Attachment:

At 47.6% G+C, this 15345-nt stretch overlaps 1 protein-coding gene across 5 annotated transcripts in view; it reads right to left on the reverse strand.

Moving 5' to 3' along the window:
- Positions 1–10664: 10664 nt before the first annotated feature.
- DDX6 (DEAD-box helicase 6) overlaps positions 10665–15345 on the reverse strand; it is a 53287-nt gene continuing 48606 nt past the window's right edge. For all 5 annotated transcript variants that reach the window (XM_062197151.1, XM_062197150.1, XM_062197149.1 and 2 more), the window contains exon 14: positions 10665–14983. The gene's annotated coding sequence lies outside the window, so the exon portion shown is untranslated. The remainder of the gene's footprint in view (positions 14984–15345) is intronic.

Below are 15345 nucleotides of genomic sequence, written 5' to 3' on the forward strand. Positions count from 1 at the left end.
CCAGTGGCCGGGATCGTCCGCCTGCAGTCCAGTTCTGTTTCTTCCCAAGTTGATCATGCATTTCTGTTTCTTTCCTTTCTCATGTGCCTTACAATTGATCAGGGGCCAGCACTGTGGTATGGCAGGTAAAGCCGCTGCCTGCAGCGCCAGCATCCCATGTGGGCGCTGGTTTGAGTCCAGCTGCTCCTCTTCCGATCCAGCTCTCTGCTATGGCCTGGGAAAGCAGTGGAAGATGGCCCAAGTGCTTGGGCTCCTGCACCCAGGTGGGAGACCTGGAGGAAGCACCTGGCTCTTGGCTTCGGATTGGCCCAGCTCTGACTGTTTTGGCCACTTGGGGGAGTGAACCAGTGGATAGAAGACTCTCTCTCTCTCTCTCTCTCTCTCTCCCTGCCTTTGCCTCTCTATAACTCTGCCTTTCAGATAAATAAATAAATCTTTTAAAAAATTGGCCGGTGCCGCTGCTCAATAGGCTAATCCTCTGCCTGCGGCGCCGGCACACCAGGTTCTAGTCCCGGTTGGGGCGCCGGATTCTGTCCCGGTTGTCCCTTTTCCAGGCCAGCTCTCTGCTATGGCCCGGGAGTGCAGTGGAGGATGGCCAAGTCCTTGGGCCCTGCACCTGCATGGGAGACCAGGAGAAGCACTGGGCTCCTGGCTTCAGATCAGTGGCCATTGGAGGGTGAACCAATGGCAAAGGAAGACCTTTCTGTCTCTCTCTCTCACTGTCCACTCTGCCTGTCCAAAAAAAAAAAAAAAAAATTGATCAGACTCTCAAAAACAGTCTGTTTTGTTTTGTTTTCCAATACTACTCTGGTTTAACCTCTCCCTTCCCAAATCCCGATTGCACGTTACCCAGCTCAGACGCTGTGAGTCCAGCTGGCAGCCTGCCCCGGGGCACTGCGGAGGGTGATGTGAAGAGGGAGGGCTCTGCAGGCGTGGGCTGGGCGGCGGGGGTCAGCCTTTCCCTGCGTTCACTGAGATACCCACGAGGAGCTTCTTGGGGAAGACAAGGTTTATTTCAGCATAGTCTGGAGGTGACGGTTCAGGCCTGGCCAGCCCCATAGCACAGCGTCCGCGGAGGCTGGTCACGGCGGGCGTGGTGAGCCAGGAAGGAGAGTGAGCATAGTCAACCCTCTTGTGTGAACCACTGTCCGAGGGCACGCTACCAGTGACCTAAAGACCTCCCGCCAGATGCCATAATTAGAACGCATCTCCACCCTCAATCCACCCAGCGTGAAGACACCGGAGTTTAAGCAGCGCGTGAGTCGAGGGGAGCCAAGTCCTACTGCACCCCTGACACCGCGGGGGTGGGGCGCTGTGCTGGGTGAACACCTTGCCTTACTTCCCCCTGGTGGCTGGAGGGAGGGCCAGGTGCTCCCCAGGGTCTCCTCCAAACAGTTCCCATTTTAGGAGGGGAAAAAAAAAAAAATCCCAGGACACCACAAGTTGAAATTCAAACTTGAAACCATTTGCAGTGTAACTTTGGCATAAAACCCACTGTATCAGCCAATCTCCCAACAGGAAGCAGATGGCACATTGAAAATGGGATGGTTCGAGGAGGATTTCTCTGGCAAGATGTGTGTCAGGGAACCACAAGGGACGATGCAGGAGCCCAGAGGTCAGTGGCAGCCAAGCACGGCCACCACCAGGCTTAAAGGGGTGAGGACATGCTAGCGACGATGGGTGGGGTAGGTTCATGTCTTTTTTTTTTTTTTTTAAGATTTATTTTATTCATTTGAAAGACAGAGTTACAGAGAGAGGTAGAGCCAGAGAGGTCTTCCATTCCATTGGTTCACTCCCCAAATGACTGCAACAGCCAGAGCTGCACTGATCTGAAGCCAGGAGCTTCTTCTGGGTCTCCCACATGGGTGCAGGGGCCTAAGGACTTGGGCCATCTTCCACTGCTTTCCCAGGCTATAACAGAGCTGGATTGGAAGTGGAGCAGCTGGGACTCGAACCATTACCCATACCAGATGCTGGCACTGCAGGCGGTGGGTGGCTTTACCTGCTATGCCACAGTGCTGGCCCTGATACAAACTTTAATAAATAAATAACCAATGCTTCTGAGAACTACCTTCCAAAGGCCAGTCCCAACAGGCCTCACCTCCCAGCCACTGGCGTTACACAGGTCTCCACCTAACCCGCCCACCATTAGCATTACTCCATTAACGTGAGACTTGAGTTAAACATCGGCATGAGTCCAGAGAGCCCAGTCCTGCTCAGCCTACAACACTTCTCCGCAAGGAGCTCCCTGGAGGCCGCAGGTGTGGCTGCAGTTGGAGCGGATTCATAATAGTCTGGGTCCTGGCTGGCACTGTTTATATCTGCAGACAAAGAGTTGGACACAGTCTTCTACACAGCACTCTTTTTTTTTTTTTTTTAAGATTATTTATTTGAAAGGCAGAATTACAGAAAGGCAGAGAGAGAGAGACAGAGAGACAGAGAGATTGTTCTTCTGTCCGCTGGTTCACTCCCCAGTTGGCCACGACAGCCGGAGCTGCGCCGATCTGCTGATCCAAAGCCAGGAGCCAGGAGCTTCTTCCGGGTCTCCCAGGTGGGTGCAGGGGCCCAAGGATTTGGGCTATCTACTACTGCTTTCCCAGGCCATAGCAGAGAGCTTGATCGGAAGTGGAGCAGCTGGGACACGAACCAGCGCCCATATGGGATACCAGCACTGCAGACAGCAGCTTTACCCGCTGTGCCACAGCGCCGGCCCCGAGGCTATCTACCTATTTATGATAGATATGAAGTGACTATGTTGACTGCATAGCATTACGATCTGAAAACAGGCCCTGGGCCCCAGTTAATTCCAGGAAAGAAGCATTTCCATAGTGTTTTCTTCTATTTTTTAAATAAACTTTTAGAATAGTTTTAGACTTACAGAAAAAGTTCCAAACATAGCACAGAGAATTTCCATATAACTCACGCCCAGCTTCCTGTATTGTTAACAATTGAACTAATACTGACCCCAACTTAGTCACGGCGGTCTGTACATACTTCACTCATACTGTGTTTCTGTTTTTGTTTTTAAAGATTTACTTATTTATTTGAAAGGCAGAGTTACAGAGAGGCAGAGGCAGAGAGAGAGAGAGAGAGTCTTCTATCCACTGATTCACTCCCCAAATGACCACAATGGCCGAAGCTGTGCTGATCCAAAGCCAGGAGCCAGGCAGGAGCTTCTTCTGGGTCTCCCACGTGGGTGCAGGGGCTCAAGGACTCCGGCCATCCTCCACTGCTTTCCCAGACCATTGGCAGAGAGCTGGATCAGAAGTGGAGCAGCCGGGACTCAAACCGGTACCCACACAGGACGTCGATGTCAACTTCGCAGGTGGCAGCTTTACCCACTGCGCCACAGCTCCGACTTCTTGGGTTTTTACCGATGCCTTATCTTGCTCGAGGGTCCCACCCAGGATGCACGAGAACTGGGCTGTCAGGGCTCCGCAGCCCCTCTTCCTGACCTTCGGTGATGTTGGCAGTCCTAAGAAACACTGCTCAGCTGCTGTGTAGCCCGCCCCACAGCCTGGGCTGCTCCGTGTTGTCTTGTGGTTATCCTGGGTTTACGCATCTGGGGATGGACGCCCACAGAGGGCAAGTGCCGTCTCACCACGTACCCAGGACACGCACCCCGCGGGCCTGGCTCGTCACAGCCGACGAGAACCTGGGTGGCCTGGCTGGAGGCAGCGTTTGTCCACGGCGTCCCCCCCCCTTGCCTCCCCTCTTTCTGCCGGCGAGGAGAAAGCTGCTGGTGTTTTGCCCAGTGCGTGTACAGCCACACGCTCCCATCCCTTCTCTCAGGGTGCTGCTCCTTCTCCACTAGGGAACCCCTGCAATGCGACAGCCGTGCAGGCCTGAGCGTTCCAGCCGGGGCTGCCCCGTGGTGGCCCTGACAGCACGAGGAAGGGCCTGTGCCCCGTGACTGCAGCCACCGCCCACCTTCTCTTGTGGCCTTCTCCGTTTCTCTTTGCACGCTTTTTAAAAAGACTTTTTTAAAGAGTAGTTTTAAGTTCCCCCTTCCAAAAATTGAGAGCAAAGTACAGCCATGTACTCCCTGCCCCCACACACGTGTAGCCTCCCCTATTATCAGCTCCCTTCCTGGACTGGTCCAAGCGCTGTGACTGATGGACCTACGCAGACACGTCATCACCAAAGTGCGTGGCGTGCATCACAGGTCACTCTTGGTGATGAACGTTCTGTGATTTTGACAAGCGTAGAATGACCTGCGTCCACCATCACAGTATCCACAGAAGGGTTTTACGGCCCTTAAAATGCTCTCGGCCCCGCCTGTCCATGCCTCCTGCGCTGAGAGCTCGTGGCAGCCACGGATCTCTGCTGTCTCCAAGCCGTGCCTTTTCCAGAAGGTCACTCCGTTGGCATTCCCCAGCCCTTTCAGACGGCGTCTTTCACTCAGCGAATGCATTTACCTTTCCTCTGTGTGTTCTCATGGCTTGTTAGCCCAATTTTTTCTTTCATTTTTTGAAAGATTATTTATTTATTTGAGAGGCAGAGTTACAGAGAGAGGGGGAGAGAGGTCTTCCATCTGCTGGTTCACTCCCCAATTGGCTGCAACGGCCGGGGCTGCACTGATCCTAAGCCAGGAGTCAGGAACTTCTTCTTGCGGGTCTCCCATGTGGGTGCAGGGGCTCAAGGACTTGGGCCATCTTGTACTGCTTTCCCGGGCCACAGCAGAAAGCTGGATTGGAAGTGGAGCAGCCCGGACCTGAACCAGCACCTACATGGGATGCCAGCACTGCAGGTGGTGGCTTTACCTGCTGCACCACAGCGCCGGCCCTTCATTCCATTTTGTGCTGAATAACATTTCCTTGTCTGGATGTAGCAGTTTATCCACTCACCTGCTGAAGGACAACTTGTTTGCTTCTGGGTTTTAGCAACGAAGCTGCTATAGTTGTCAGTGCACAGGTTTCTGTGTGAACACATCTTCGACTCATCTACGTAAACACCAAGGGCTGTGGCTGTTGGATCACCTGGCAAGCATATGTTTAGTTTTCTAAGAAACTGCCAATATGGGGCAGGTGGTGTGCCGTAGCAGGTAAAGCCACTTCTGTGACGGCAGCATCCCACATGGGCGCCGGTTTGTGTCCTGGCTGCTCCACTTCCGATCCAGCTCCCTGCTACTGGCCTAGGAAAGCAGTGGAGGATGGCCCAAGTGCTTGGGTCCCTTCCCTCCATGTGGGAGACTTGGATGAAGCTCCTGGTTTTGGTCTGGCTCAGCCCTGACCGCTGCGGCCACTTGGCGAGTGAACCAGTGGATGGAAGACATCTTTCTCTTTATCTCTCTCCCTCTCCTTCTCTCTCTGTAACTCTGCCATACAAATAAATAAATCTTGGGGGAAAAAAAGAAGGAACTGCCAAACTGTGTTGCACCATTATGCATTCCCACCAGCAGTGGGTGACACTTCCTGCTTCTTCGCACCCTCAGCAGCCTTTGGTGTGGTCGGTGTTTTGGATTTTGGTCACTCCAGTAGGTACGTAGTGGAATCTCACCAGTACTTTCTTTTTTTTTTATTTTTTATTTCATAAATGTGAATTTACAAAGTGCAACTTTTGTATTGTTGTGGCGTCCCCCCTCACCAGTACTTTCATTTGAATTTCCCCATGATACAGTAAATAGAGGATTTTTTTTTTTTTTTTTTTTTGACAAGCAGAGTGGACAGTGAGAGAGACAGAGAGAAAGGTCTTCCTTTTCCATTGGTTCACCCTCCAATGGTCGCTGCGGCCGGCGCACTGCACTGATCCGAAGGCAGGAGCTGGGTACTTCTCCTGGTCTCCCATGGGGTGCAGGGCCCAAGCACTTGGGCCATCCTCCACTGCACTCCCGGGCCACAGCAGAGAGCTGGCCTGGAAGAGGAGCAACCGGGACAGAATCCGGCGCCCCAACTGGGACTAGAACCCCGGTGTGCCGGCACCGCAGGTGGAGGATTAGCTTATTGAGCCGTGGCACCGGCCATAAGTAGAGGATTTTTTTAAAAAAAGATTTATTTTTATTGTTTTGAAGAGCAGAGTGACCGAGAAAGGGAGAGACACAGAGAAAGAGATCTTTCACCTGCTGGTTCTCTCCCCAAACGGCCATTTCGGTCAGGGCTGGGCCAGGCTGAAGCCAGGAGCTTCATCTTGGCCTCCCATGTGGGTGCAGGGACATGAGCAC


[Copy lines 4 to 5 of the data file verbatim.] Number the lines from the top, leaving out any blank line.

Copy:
- DDX6 (DEAD-box helicase 6) overlaps positions 10665–15345 on the reverse strand; it is a 53287-nt gene continuing 48606 nt past the window's right edge. For all 5 annotated transcript variants that reach the window (XM_062197151.1, XM_062197150.1, XM_062197149.1 and 2 more), the window contains exon 14: positions 10665–14983. The gene's annotated coding sequence lies outside the window, so the exon portion shown is untranslated. The remainder of the gene's footprint in view (positions 14984–15345) is intronic.

Below are 15345 nucleotides of genomic sequence, written 5' to 3' on the forward strand. Positions count from 1 at the left end.